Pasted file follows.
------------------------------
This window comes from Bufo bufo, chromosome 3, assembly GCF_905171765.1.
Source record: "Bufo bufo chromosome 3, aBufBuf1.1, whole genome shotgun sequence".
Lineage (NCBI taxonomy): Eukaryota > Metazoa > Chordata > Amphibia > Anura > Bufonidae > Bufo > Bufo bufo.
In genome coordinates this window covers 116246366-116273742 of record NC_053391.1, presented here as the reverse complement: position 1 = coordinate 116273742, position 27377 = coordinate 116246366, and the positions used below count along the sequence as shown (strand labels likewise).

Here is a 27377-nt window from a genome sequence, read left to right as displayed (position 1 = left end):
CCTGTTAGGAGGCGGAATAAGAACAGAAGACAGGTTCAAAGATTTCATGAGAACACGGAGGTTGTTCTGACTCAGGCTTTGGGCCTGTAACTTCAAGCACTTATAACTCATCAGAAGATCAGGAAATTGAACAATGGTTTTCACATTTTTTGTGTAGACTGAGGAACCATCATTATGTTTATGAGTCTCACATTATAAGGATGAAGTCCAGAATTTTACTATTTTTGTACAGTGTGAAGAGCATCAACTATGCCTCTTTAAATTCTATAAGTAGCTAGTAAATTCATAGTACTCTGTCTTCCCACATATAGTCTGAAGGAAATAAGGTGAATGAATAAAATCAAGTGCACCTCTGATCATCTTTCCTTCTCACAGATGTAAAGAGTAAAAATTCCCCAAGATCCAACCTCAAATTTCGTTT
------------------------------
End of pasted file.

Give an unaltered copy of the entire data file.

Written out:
This window comes from Bufo bufo, chromosome 3, assembly GCF_905171765.1.
Source record: "Bufo bufo chromosome 3, aBufBuf1.1, whole genome shotgun sequence".
Lineage (NCBI taxonomy): Eukaryota > Metazoa > Chordata > Amphibia > Anura > Bufonidae > Bufo > Bufo bufo.
In genome coordinates this window covers 116246366-116273742 of record NC_053391.1, presented here as the reverse complement: position 1 = coordinate 116273742, position 27377 = coordinate 116246366, and the positions used below count along the sequence as shown (strand labels likewise).

Here is a 27377-nt window from a genome sequence, read left to right as displayed (position 1 = left end):
CCTGTTAGGAGGCGGAATAAGAACAGAAGACAGGTTCAAAGATTTCATGAGAACACGGAGGTTGTTCTGACTCAGGCTTTGGGCCTGTAACTTCAAGCACTTATAACTCATCAGAAGATCAGGAAATTGAACAATGGTTTTCACATTTTTTGTGTAGACTGAGGAACCATCATTATGTTTATGAGTCTCACATTATAAGGATGAAGTCCAGAATTTTACTATTTTTGTACAGTGTGAAGAGCATCAACTATGCCTCTTTAAATTCTATAAGTAGCTAGTAAATTCATAGTACTCTGTCTTCCCACATATAGTCTGAAGGAAATAAGGTGAATGAATAAAATCAAGTGCACCTCTGATCATCTTTCCTTCTCACAGATGTAAAGAGTAAAAATTCCCCAAGATCCAACCTCAAATTTCGTTT